[Web-SIG] Stuff left to be done on WSGI

Phillip J. Eby pje at telecommunity.com
Fri Aug 27 23:59:51 CEST 2004

I don't know if it's possible for us to get these items together in time 
for 2.4; if we don't, we don't.  There's little harm in having a separate 
'wsgi' distribution until 2.5 rolls around.  I'm thinking the package 
should include:

  * BaseHTTPServer-based WSGI server
  * CGI-based WSGI gateway (run WSGI apps under CGI)
  * WSGI app that wraps CGI applications so they can run under WSGI
  * Utility routines to fulfill certain parts of the spec's requirements
  * HTTP/1.1 practice guidelines, and utility routines where appropriate
  * Documentation

This looks like quite a list to do in just a few days, despite the fact 
that we have skeleton implementations of the first four items and part of 
the fifth.  And that's completely ignoring these currently outstanding 
issues in the PEP itself:

   * List-of-tuples vs. email.Message for outgoing headers
   * Exception handling

Plus, I'm a couple days behind in updates to reflect the SIG's current 
consensus on other outstanding issues, and haven't done anything to 
separate the HTTP/1.1 guidelines out.

Anyway, we really need to finish the outstanding open issues, because until 
the spec is firm on those items, we're coding on sand in those areas.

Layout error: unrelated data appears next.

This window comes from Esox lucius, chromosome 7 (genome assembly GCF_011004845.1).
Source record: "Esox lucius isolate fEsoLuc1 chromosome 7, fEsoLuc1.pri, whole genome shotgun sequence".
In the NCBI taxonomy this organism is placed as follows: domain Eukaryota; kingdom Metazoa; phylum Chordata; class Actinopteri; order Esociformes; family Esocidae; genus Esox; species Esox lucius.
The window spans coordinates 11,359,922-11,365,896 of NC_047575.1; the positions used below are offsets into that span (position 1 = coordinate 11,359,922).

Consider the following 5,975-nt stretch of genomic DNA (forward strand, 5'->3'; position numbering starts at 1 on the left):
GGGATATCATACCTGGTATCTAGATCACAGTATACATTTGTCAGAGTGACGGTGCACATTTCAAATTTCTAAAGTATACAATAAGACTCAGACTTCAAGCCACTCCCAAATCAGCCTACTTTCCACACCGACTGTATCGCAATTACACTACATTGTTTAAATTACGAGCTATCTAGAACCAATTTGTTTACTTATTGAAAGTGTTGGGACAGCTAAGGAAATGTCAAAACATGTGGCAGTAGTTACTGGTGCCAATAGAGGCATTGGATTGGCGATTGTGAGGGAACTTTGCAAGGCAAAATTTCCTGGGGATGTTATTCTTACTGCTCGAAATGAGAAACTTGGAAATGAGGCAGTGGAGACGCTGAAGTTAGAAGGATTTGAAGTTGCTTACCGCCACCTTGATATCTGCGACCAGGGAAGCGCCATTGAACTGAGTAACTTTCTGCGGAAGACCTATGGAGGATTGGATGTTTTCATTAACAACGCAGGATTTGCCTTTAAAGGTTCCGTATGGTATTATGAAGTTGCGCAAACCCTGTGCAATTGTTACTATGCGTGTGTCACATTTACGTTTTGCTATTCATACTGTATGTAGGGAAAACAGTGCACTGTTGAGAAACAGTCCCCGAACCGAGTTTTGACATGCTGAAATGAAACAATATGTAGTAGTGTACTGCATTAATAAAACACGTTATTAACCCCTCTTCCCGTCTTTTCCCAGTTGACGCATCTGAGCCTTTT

I personally would like to use email.Message, and I'm even tempted to make 
'Status' a header, so that it's just 'start_response(headers)' instead of 
'start_response(status,headers)'.  The Content-Transfer-Encoding 
boilerplate is only needed by servers and gateways, and I don't think 
adding another two lines of code creates a big burden there.  But it makes 
middleware's job a lot easier: just add or modify headers, rather than 
having to turn the sequence of headers into some other structure and back 
again, or having to write utility routines to duplicate the functionality 
already in email.Message.

With regard to exception handling, Ian has pointed out that it's hard for 
middleware to trap exceptions well, because it can't tell whether the next 
app down the chain has written headers yet, unless it replaces 
'start_response', which then means it disables any advanced server APIs.

After thinking about this for a while, I'm having trouble seeing a problem 
with that.  Specifically, exception-catching middleware *is* modifying the 
output mechanism, because it will change the output in that case.  It 
doesn't seem to me that you can safely write exception-catching middleware 
that can work without disabling the use of extension APIs for application 

The only other thing that comes to mind is requiring servers to support 
multiple 'start_response' calls in some way that makes sense for exception 
handlers, while requiring it to still work in the case where an extension 
API has already been used for output.

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